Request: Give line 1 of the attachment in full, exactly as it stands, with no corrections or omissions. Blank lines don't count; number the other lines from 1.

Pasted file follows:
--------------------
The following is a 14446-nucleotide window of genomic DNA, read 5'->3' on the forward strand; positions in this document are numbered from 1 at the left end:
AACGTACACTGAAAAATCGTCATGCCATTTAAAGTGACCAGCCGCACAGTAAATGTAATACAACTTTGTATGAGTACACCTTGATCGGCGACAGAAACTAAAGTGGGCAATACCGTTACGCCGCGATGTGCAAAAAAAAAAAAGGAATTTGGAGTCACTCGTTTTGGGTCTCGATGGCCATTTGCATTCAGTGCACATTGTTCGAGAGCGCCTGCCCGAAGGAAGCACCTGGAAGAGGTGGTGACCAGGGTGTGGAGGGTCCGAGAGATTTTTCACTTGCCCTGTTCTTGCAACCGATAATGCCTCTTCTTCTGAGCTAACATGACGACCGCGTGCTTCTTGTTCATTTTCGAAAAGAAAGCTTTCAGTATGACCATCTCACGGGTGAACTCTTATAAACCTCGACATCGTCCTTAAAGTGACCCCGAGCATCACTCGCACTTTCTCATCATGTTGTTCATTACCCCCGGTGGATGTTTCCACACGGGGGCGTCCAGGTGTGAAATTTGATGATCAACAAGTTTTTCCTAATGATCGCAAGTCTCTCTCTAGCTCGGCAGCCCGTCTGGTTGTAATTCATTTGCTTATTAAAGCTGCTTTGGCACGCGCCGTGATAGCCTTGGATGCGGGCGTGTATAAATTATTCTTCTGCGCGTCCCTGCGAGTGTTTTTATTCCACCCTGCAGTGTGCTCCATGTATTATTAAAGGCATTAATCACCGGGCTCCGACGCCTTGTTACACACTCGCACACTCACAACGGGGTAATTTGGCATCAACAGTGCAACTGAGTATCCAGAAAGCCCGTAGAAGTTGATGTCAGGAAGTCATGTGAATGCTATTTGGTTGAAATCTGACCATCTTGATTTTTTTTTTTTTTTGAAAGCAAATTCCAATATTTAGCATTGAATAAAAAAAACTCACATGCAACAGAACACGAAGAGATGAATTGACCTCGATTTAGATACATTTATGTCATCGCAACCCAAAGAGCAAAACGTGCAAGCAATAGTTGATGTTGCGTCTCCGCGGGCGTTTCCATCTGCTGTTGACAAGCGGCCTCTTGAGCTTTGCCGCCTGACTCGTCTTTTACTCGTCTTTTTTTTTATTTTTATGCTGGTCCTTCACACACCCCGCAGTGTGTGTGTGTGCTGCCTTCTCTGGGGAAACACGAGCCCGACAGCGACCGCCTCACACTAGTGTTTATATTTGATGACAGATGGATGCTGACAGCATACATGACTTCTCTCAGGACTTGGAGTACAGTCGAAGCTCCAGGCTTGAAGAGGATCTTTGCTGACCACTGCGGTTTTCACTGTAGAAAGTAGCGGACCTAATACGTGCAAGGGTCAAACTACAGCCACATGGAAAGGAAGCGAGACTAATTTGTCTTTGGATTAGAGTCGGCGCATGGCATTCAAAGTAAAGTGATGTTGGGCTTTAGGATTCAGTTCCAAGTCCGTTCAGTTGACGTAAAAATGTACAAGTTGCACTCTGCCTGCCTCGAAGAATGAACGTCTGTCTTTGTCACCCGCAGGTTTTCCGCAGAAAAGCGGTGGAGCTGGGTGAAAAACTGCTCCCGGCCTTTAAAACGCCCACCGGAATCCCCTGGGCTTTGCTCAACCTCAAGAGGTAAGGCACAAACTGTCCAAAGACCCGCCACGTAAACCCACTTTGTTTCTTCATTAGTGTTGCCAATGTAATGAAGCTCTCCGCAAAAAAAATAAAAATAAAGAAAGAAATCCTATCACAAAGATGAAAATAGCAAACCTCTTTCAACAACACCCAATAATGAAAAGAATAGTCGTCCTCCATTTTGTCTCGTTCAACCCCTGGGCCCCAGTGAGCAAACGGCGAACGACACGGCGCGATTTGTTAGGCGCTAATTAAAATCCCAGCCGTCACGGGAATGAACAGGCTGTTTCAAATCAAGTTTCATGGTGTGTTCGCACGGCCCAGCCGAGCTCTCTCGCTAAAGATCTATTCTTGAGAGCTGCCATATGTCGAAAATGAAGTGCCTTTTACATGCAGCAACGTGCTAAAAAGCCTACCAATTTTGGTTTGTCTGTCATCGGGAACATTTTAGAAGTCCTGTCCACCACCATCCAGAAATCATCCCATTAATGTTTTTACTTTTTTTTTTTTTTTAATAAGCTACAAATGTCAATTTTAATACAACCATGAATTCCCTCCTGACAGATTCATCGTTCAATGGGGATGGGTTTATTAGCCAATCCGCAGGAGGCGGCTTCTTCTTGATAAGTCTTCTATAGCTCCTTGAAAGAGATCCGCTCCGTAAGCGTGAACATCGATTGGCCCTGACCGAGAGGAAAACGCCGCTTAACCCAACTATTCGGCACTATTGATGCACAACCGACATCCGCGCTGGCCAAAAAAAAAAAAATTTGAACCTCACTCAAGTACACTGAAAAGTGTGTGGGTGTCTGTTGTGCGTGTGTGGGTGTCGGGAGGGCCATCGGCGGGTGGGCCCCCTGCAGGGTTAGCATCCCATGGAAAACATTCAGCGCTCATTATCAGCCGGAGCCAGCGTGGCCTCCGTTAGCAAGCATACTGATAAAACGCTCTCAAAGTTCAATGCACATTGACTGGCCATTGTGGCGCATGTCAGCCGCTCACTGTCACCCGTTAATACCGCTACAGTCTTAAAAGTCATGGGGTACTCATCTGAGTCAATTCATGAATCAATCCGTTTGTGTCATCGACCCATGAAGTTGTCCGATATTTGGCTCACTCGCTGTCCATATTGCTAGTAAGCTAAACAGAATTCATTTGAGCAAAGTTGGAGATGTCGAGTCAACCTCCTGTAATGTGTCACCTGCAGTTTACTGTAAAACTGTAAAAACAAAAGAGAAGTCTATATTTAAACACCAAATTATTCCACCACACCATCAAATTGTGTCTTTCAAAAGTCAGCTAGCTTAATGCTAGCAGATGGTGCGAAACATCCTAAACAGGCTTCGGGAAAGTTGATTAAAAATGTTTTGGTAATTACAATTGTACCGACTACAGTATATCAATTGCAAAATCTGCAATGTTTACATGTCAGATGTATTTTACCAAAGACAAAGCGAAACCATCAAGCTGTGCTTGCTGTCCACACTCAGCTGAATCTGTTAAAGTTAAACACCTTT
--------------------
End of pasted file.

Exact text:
The following is a 14446-nucleotide window of genomic DNA, read 5'->3' on the forward strand; positions in this document are numbered from 1 at the left end: